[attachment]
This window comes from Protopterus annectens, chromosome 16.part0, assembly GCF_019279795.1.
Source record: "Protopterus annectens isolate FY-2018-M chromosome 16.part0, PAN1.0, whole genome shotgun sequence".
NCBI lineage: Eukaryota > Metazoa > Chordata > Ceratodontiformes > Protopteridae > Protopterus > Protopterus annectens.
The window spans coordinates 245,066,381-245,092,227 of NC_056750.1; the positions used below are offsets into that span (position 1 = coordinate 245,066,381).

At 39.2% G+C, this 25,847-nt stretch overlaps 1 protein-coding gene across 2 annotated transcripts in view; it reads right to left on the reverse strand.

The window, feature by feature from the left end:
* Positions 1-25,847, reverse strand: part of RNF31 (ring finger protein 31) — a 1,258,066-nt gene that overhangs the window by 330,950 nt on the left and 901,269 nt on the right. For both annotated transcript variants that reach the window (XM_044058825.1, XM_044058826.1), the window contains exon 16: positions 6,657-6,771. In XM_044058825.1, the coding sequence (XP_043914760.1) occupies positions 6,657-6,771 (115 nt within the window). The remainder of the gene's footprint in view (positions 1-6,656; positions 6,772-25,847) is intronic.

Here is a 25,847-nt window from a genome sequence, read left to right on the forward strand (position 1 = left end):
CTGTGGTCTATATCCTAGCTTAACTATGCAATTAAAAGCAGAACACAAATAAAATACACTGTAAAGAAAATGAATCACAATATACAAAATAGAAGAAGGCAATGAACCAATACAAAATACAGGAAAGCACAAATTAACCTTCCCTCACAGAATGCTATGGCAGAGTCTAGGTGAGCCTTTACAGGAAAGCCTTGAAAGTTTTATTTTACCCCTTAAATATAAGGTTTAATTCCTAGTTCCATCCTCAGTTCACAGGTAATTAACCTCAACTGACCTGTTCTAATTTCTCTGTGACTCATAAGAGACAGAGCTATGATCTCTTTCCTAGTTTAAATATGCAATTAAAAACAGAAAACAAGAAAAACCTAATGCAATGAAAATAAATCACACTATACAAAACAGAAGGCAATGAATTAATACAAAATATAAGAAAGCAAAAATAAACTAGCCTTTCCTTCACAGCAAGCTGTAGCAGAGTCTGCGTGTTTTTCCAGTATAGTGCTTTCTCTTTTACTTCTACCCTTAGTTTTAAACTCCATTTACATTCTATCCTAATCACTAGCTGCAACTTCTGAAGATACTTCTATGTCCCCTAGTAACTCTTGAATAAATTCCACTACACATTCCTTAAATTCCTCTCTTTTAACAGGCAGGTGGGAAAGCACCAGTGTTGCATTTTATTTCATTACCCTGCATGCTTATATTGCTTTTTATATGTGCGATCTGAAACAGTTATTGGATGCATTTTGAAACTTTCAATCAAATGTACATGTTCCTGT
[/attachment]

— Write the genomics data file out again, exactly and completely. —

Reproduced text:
This window comes from Protopterus annectens, chromosome 16.part0, assembly GCF_019279795.1.
Source record: "Protopterus annectens isolate FY-2018-M chromosome 16.part0, PAN1.0, whole genome shotgun sequence".
NCBI lineage: Eukaryota > Metazoa > Chordata > Ceratodontiformes > Protopteridae > Protopterus > Protopterus annectens.
The window spans coordinates 245,066,381-245,092,227 of NC_056750.1; the positions used below are offsets into that span (position 1 = coordinate 245,066,381).

At 39.2% G+C, this 25,847-nt stretch overlaps 1 protein-coding gene across 2 annotated transcripts in view; it reads right to left on the reverse strand.

The window, feature by feature from the left end:
* Positions 1-25,847, reverse strand: part of RNF31 (ring finger protein 31) — a 1,258,066-nt gene that overhangs the window by 330,950 nt on the left and 901,269 nt on the right. For both annotated transcript variants that reach the window (XM_044058825.1, XM_044058826.1), the window contains exon 16: positions 6,657-6,771. In XM_044058825.1, the coding sequence (XP_043914760.1) occupies positions 6,657-6,771 (115 nt within the window). The remainder of the gene's footprint in view (positions 1-6,656; positions 6,772-25,847) is intronic.

Here is a 25,847-nt window from a genome sequence, read left to right on the forward strand (position 1 = left end):
CTGTGGTCTATATCCTAGCTTAACTATGCAATTAAAAGCAGAACACAAATAAAATACACTGTAAAGAAAATGAATCACAATATACAAAATAGAAGAAGGCAATGAACCAATACAAAATACAGGAAAGCACAAATTAACCTTCCCTCACAGAATGCTATGGCAGAGTCTAGGTGAGCCTTTACAGGAAAGCCTTGAAAGTTTTATTTTACCCCTTAAATATAAGGTTTAATTCCTAGTTCCATCCTCAGTTCACAGGTAATTAACCTCAACTGACCTGTTCTAATTTCTCTGTGACTCATAAGAGACAGAGCTATGATCTCTTTCCTAGTTTAAATATGCAATTAAAAACAGAAAACAAGAAAAACCTAATGCAATGAAAATAAATCACACTATACAAAACAGAAGGCAATGAATTAATACAAAATATAAGAAAGCAAAAATAAACTAGCCTTTCCTTCACAGCAAGCTGTAGCAGAGTCTGCGTGTTTTTCCAGTATAGTGCTTTCTCTTTTACTTCTACCCTTAGTTTTAAACTCCATTTACATTCTATCCTAATCACTAGCTGCAACTTCTGAAGATACTTCTATGTCCCCTAGTAACTCTTGAATAAATTCCACTACACATTCCTTAAATTCCTCTCTTTTAACAGGCAGGTGGGAAAGCACCAGTGTTGCATTTTATTTCATTACCCTGCATGCTTATATTGCTTTTTATATGTGCGATCTGAAACAGTTATTGGATGCATTTTGAAACTTTCAATCAAATGTACATGTTCCTGT